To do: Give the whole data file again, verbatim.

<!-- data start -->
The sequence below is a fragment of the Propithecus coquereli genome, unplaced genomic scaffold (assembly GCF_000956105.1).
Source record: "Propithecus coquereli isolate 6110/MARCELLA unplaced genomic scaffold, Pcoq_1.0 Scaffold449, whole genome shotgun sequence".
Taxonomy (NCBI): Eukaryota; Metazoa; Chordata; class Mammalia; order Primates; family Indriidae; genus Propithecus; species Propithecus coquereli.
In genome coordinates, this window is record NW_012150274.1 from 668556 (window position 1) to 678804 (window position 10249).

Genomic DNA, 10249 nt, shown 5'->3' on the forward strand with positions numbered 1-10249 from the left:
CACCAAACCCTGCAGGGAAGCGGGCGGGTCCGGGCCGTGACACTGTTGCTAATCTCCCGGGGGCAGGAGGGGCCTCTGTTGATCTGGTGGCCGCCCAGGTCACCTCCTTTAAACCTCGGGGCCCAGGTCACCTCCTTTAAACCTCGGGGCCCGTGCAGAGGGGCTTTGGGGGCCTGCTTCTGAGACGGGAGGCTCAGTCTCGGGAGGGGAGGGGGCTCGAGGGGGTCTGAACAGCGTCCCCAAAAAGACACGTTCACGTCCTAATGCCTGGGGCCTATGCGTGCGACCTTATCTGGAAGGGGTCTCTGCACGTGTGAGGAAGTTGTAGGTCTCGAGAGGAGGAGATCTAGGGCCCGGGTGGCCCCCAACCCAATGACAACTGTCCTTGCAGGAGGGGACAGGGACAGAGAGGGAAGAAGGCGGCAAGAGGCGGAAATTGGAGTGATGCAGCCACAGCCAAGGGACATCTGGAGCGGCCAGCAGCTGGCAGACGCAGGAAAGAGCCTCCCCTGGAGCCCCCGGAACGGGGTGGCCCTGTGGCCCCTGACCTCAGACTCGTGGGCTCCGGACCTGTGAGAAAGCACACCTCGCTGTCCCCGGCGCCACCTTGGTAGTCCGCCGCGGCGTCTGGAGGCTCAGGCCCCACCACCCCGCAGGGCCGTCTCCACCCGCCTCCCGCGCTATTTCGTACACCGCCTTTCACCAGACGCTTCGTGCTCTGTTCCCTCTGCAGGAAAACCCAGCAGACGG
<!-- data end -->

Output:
The sequence below is a fragment of the Propithecus coquereli genome, unplaced genomic scaffold (assembly GCF_000956105.1).
Source record: "Propithecus coquereli isolate 6110/MARCELLA unplaced genomic scaffold, Pcoq_1.0 Scaffold449, whole genome shotgun sequence".
Taxonomy (NCBI): Eukaryota; Metazoa; Chordata; class Mammalia; order Primates; family Indriidae; genus Propithecus; species Propithecus coquereli.
In genome coordinates, this window is record NW_012150274.1 from 668556 (window position 1) to 678804 (window position 10249).

Genomic DNA, 10249 nt, shown 5'->3' on the forward strand with positions numbered 1-10249 from the left:
CACCAAACCCTGCAGGGAAGCGGGCGGGTCCGGGCCGTGACACTGTTGCTAATCTCCCGGGGGCAGGAGGGGCCTCTGTTGATCTGGTGGCCGCCCAGGTCACCTCCTTTAAACCTCGGGGCCCAGGTCACCTCCTTTAAACCTCGGGGCCCGTGCAGAGGGGCTTTGGGGGCCTGCTTCTGAGACGGGAGGCTCAGTCTCGGGAGGGGAGGGGGCTCGAGGGGGTCTGAACAGCGTCCCCAAAAAGACACGTTCACGTCCTAATGCCTGGGGCCTATGCGTGCGACCTTATCTGGAAGGGGTCTCTGCACGTGTGAGGAAGTTGTAGGTCTCGAGAGGAGGAGATCTAGGGCCCGGGTGGCCCCCAACCCAATGACAACTGTCCTTGCAGGAGGGGACAGGGACAGAGAGGGAAGAAGGCGGCAAGAGGCGGAAATTGGAGTGATGCAGCCACAGCCAAGGGACATCTGGAGCGGCCAGCAGCTGGCAGACGCAGGAAAGAGCCTCCCCTGGAGCCCCCGGAACGGGGTGGCCCTGTGGCCCCTGACCTCAGACTCGTGGGCTCCGGACCTGTGAGAAAGCACACCTCGCTGTCCCCGGCGCCACCTTGGTAGTCCGCCGCGGCGTCTGGAGGCTCAGGCCCCACCACCCCGCAGGGCCGTCTCCACCCGCCTCCCGCGCTATTTCGTACACCGCCTTTCACCAGACGCTTCGTGCTCTGTTCCCTCTGCAGGAAAACCCAGCAGACGG